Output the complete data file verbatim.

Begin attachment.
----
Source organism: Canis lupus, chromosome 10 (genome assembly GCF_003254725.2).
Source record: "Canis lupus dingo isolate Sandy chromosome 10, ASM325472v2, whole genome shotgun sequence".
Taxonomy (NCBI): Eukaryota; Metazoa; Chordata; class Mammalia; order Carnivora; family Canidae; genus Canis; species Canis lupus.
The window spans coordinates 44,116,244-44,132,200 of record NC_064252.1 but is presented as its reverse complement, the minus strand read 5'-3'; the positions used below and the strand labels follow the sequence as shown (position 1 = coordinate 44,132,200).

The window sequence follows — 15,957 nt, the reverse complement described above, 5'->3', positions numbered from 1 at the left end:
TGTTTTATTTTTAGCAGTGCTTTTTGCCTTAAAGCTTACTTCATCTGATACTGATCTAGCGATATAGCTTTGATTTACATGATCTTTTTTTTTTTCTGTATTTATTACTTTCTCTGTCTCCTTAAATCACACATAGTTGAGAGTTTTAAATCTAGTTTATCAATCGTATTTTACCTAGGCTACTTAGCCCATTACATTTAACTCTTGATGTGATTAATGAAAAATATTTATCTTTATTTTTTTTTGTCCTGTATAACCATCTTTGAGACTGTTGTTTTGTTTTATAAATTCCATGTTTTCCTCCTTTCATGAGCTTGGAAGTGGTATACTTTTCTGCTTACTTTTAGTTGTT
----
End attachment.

Source organism: Canis lupus, chromosome 10 (genome assembly GCF_003254725.2).
Source record: "Canis lupus dingo isolate Sandy chromosome 10, ASM325472v2, whole genome shotgun sequence".
Taxonomy (NCBI): Eukaryota; Metazoa; Chordata; class Mammalia; order Carnivora; family Canidae; genus Canis; species Canis lupus.
The window spans coordinates 44,116,244-44,132,200 of record NC_064252.1 but is presented as its reverse complement, the minus strand read 5'-3'; the positions used below and the strand labels follow the sequence as shown (position 1 = coordinate 44,132,200).

The window sequence follows — 15,957 nt, the reverse complement described above, 5'->3', positions numbered from 1 at the left end:
TGTTTTATTTTTAGCAGTGCTTTTTGCCTTAAAGCTTACTTCATCTGATACTGATCTAGCGATATAGCTTTGATTTACATGATCTTTTTTTTTTTCTGTATTTATTACTTTCTCTGTCTCCTTAAATCACACATAGTTGAGAGTTTTAAATCTAGTTTATCAATCGTATTTTACCTAGGCTACTTAGCCCATTACATTTAACTCTTGATGTGATTAATGAAAAATATTTATCTTTATTTTTTTTTGTCCTGTATAACCATCTTTGAGACTGTTGTTTTGTTTTATAAATTCCATGTTTTCCTCCTTTCATGAGCTTGGAAGTGGTATACTTTTCTGCTTACTTTTAGTTGTT